China has become more transparent about disclosing information on its foreign aid in order to clear up misunderstandings on the issue, according to experts.
Zhang Hongming, deputy director of the Institute of West Asian and African Studies under the Chinese Academy of Social Sciences, said that as China is a developing country with a huge population, the aid it gives to other countries should be according to the realities of its own economic development.
"Some people like to link China's aid with its investment in Africa, which is incorrect," said Zhang.
"Economic and trading relations between China and African countries are becoming more complex and diversified than before, but investment and aid are two different things."
A growing number of Chinese companies, especially private ones, are getting more interested in investing in Africa.
During President Xi Jinping's recent visit to Africa, China agreed to offer $20 billion in loans to Africa between 2013 and 2015. The money will be spent on infrastructure construction projects.
"The Chinese government is becoming more open and transparent on its foreign aid, which has received positive feedback," said Yu Yingfu, deputy director-general of the Department of Aid to Foreign Countries under the Ministry of Commerce.
China's foreign aid accounts for around 0.07 percent of the country's GDP, which means the nation spent around 40 billion yuan ($6.4 billion) annually to provide aids to more than 100 countries.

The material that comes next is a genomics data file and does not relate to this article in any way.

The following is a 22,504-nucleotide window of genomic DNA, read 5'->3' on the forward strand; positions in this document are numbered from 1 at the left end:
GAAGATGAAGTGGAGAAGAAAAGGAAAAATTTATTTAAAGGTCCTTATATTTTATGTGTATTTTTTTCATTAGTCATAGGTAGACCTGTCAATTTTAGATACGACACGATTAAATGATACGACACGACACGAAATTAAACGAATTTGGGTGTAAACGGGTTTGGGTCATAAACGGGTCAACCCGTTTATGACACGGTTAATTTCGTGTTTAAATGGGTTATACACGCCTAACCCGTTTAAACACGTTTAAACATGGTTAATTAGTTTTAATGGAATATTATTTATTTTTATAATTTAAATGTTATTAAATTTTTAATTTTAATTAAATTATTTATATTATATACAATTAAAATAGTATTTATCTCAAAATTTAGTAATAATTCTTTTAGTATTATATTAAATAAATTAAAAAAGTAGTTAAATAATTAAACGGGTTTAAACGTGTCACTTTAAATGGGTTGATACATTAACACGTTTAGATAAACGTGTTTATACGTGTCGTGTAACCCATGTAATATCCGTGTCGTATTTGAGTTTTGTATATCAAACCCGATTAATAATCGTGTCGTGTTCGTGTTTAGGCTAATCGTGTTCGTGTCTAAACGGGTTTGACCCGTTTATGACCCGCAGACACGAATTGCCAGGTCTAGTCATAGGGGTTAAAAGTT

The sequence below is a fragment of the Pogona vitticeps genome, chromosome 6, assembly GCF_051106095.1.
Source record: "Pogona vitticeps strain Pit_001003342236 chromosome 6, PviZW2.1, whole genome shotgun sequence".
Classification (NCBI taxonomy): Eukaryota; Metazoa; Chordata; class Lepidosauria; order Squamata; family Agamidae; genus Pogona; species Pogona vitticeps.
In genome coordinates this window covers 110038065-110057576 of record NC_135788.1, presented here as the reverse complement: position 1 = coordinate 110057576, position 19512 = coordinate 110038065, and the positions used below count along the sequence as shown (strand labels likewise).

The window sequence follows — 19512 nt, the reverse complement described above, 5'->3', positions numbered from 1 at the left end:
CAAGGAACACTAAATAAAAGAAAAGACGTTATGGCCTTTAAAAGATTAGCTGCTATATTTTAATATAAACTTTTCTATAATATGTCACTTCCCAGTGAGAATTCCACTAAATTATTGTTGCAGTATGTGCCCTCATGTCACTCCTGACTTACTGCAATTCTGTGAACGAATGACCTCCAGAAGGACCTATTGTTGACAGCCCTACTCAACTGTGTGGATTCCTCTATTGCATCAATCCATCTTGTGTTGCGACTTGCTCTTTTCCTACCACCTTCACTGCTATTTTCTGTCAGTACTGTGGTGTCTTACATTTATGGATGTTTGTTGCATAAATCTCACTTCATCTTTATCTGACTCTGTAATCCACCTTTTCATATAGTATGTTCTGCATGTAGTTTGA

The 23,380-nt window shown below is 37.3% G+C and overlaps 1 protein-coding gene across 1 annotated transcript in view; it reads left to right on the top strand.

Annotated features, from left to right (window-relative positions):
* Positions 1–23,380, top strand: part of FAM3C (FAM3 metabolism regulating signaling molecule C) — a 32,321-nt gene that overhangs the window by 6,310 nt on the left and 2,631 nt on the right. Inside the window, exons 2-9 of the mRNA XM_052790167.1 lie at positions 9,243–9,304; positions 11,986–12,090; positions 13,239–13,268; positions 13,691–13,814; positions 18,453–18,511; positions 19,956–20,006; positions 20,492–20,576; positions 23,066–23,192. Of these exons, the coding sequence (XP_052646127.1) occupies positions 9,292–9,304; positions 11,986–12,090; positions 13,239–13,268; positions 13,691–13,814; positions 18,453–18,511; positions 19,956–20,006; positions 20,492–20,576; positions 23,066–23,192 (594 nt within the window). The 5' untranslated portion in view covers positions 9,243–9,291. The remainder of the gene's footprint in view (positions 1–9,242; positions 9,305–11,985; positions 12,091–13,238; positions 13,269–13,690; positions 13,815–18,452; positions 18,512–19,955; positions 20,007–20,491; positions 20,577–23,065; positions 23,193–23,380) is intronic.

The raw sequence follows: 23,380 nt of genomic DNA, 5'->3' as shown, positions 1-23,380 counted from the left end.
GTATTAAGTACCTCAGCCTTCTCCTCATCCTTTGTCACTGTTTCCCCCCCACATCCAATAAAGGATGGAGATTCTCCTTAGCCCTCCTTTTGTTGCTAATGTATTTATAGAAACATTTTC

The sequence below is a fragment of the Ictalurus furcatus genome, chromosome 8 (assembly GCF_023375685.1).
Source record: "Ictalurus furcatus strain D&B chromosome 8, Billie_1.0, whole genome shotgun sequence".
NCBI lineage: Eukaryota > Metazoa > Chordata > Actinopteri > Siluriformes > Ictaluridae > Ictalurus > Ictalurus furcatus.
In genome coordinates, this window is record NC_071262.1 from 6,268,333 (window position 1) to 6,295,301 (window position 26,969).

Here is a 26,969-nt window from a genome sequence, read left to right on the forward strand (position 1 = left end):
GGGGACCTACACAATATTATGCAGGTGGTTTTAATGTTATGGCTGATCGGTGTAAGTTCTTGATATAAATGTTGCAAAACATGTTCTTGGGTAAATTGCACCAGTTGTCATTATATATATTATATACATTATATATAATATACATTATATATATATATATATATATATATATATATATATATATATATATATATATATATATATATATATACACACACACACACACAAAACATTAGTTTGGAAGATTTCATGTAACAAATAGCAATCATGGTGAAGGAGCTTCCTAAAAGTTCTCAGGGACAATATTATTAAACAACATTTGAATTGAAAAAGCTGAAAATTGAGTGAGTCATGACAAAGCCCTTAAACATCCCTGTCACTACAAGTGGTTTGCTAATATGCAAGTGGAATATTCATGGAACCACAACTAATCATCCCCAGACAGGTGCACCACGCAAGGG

Aid to African countries accounts for around half of China's total contribution in this field, and European countries' foreign aid accounts for an average of 0.3 percent of their gross national income, Yu said.
There are no political strings attached to China's aid, he said.
China's photovoltaic solar industry has developed rapidly in recent years. This mature technology can be introduced into Africa where there is a great deal of sunshine.
Some PV solar projects in discussion between China and African countries, but nothing has been finalized, said Yu.
By the end of 2012, China had offered aid to 53 African countries, assisting 1,000 agricultural, infrastructure construction, housing, education and healthcare projects, according to the commerce ministry. China also provided free training to 53,700 people from Africa, and sent medical teams to 42 African countries by the end of 2012.
China will continue to increase its aid to Africa and boost cooperation with African countries in many sectors including agriculture, education, clean energy, environmental protection, hydropower and solar power, according to the ministry.